When participants close on their home, they sign a note and a mortgage. The mortgage is filed right after the first (primary) mortgage, thereby making it a second mortgage. When participants pay off their first mortgage (usually done by refinancing), HUD's mortgage moves into first position. If a participant is attempting to refinance their first mortgage, the lender will want its new loan to be in first position. In order to accomplish this, HUD must be willing to subordinate its position to the new first mortgage.
HUD has certain rules and procedures regarding subordinating. The rules are that HUD will consent to refinancing (1) for the purpose of obtaining an FHA 203(k) rehabilitation loan or (2) for the purpose of obtaining a lower mortgage interest rate or change in the term of the loan and (3) to prevent the participant from defaulting on the first mortgage. The 203(k) loan is a rehabilitation loan in which necessary property improvements are financed into a new loan.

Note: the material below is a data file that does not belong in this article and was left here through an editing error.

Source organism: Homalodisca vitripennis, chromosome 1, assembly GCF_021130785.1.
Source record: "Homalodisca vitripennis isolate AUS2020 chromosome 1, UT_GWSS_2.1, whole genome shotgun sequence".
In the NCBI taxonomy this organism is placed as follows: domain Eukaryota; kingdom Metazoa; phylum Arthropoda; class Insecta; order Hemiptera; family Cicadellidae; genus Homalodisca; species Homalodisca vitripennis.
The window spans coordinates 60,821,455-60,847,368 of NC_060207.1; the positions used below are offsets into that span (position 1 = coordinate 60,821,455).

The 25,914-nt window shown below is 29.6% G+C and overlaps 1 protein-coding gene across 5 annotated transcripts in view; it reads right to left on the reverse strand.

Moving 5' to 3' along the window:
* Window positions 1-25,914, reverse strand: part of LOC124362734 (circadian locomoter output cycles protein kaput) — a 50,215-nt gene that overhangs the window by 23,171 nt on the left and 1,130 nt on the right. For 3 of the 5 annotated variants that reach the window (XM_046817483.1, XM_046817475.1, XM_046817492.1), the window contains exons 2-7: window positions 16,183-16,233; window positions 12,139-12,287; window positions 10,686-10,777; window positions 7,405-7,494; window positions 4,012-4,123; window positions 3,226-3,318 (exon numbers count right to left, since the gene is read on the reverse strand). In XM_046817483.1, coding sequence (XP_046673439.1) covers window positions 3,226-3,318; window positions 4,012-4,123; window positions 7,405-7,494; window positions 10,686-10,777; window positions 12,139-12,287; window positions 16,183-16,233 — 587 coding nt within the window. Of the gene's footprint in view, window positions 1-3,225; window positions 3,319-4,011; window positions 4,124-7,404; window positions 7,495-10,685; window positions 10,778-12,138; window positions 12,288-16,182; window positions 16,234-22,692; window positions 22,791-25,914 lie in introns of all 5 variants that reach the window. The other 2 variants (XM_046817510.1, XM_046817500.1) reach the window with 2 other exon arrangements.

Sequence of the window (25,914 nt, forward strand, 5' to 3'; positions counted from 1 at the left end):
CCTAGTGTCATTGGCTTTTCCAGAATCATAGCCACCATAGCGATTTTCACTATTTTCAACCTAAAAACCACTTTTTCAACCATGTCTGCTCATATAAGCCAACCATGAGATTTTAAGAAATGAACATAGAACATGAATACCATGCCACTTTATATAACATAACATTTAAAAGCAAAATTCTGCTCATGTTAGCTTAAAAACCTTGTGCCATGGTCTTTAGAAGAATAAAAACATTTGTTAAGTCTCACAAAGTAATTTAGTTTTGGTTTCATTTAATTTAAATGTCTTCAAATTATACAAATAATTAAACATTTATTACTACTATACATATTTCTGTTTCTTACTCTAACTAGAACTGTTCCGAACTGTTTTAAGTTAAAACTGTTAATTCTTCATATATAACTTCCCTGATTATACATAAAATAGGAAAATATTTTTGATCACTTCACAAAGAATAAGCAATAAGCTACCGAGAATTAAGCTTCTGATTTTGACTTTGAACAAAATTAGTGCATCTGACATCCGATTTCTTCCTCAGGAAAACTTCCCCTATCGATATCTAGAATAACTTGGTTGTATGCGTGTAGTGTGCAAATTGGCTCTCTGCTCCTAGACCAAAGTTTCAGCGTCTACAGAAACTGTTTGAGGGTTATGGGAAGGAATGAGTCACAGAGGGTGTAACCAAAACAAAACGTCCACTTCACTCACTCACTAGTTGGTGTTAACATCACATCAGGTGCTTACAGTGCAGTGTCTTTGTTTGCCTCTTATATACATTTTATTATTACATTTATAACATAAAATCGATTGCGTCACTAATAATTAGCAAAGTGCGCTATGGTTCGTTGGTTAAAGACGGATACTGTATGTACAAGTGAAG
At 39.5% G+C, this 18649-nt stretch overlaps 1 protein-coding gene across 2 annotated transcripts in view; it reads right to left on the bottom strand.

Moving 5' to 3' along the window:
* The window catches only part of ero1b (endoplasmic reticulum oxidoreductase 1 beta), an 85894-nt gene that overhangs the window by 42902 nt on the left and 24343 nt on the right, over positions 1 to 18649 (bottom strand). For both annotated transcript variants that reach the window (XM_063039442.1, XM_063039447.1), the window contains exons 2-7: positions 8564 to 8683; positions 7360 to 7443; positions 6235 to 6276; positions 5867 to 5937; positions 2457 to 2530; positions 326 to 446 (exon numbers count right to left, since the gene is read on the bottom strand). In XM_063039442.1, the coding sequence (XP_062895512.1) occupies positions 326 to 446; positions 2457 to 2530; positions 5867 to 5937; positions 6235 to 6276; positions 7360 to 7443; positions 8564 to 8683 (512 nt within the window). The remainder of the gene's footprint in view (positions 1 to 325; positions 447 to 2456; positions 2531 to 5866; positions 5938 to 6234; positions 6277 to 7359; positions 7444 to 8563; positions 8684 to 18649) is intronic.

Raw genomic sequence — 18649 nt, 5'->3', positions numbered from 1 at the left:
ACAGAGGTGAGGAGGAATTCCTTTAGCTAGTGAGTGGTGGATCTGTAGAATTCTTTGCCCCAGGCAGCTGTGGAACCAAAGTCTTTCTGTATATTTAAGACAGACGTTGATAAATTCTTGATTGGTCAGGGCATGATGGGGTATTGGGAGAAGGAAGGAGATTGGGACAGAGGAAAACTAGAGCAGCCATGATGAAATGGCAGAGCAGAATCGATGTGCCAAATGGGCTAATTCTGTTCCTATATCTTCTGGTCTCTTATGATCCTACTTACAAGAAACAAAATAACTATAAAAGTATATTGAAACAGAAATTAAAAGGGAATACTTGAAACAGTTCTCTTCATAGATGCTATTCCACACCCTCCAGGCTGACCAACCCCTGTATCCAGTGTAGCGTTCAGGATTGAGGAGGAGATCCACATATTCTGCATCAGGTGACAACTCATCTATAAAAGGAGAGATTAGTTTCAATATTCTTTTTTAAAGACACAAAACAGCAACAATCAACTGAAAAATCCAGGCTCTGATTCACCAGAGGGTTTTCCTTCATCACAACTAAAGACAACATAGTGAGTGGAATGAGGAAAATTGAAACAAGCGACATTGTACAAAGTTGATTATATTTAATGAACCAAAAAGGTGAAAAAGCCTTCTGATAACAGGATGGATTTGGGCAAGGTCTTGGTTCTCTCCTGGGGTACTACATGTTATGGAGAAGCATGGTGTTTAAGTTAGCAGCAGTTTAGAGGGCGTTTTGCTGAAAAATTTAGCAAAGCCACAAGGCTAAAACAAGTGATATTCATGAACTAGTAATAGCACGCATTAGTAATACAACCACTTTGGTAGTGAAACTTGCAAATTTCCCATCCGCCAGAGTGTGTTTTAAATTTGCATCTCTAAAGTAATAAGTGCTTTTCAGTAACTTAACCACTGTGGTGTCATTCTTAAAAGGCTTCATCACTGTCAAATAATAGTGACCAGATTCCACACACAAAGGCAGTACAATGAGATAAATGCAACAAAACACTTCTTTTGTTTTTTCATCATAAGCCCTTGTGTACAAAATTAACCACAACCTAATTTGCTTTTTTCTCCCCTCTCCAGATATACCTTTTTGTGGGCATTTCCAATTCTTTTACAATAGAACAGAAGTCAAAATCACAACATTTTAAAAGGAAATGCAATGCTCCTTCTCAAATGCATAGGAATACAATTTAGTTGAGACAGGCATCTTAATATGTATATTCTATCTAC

At the end of the required three-year occupancy period, HUD's second mortgage will be released provided (1) the participant has completed and returned the required annual certifications, (2) is not currently under investigation by the Office of Inspector General, and (3) is in compliance with all of the GNND regulations. A mortgage satisfaction will be filed with the participant's local county recorder's office. After the release is filed, a copy will be mailed to the property address. Thereafter, HUD's second mortgage will not show up on the title to your property. After release, there is no further obligation to or restrictions imposed by the Department of Housing and Urban Development.
FAQ: Commonly Asked Questions